When #winning Becomes a #fail

In preparation for the eduGuru Conference next week, I’ve been delving deeper into yield, retention and graduation rate research. Not only was I taking a break from the Charlie Sheen madness and filling in my Final Four bracket, but I also have a sick and twisted burning interest in the subject matter.

I stumbled across research on the graduation rates for NCAA basketball players.  The good news? Five of the sixty-eight schools graduate 100% of their players. The bad, is much worse: University of Arizona graduated one out of every five and several schools failed to graduate more than  44%. Ouch.

Looking at the graduation rates of several of the competition - UConn, Temple, Michigan, Missouri, etc. all are under 45%. This begs the question: why?

Sure, sure. There’s probably the issue of sport over academics. Students are recruited and attend due to their atheltic skills, not academic prowess. But shouldn’t they equal out? Are we graduating students from these programs ready to “compete in today’s global economy”? Or are we failing them in more ways than one by touting sport as the primary reason for them to attend a prestigious university?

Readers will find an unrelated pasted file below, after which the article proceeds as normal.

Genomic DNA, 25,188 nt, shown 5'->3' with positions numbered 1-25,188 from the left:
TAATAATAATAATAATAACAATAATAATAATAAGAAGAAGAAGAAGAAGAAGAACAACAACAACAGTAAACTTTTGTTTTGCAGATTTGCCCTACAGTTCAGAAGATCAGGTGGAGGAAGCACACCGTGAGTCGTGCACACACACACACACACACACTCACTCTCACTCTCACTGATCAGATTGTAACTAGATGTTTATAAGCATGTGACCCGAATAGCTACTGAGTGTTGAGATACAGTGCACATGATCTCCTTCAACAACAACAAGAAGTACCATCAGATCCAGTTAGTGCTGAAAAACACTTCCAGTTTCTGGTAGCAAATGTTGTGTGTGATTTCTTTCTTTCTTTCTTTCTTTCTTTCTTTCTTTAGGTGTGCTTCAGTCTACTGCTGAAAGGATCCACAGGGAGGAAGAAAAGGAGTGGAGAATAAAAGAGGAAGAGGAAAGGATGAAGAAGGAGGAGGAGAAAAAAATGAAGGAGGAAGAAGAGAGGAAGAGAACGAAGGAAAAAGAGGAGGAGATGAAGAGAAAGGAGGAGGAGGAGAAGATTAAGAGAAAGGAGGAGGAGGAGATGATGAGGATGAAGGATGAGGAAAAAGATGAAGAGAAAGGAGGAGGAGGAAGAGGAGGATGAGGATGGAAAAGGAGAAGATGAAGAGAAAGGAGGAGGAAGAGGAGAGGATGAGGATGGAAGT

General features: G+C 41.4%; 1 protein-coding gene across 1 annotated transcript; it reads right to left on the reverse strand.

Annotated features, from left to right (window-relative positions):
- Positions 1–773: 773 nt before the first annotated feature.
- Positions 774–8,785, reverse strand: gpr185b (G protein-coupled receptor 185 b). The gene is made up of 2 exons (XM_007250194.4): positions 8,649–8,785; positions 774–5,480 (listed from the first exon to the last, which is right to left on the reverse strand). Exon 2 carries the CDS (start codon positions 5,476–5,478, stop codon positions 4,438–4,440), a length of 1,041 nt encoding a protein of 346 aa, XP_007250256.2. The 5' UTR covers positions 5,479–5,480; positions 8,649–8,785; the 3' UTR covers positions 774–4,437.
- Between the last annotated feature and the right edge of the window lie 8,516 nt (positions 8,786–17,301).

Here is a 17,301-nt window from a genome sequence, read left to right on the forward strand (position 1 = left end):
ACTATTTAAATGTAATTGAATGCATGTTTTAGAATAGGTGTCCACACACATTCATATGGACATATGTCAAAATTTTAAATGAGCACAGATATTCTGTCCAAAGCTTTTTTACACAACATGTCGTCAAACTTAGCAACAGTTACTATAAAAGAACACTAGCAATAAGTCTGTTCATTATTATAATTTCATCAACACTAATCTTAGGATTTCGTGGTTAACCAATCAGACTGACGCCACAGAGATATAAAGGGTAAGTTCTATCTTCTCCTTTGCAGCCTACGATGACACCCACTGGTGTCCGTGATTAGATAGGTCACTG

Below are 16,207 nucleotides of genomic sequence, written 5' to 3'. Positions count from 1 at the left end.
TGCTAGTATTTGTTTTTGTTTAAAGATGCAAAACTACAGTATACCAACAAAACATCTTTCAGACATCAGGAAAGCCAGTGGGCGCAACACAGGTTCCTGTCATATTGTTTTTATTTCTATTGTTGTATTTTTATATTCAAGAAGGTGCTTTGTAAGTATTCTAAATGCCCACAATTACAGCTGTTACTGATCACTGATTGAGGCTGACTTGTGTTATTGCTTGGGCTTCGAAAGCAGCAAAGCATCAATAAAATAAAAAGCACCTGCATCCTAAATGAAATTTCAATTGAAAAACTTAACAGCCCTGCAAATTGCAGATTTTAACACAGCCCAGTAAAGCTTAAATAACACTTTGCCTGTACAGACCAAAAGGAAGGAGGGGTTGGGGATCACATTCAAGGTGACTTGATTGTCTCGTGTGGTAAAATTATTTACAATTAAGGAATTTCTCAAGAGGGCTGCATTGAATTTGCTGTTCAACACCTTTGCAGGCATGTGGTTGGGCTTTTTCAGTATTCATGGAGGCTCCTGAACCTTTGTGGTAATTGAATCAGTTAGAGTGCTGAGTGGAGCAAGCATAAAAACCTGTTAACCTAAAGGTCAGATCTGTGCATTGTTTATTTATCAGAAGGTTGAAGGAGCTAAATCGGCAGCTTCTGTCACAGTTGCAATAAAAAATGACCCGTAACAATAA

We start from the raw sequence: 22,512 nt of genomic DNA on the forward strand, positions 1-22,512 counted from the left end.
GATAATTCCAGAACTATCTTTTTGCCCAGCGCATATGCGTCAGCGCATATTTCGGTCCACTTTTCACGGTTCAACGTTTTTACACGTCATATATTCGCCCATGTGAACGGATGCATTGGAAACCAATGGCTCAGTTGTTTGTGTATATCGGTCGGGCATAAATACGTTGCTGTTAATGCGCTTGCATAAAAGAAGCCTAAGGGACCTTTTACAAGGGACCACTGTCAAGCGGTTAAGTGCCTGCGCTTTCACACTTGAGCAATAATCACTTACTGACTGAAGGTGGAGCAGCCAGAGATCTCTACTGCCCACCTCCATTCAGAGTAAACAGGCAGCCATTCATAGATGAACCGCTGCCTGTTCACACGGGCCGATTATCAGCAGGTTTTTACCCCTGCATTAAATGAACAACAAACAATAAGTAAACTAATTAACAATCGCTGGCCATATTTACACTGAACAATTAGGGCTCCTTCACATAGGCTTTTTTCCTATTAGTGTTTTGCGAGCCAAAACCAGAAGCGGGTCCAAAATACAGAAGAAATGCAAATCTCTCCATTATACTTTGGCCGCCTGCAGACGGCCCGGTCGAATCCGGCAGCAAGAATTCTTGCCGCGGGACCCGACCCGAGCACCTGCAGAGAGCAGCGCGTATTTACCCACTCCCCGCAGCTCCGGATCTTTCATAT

This can only be made worse as the economy and the high price of education remain: we teach students that they must capitalize on the talent they have, and we become lazy in fostering learning. Couple this with the changing demographic trend in the United States, the increase in awareness of and research for college’s performance (retention/graduation rates and employment of grads), the still growing achievement gap and higher ed may have an even ruder awakening on the horizon than originally thought.

How is your institution handling retention efforts and the changing demographics? Are there strategic plans in place? Does everyone work together or are implementations segmented? Is academic rigor a constant emphasis?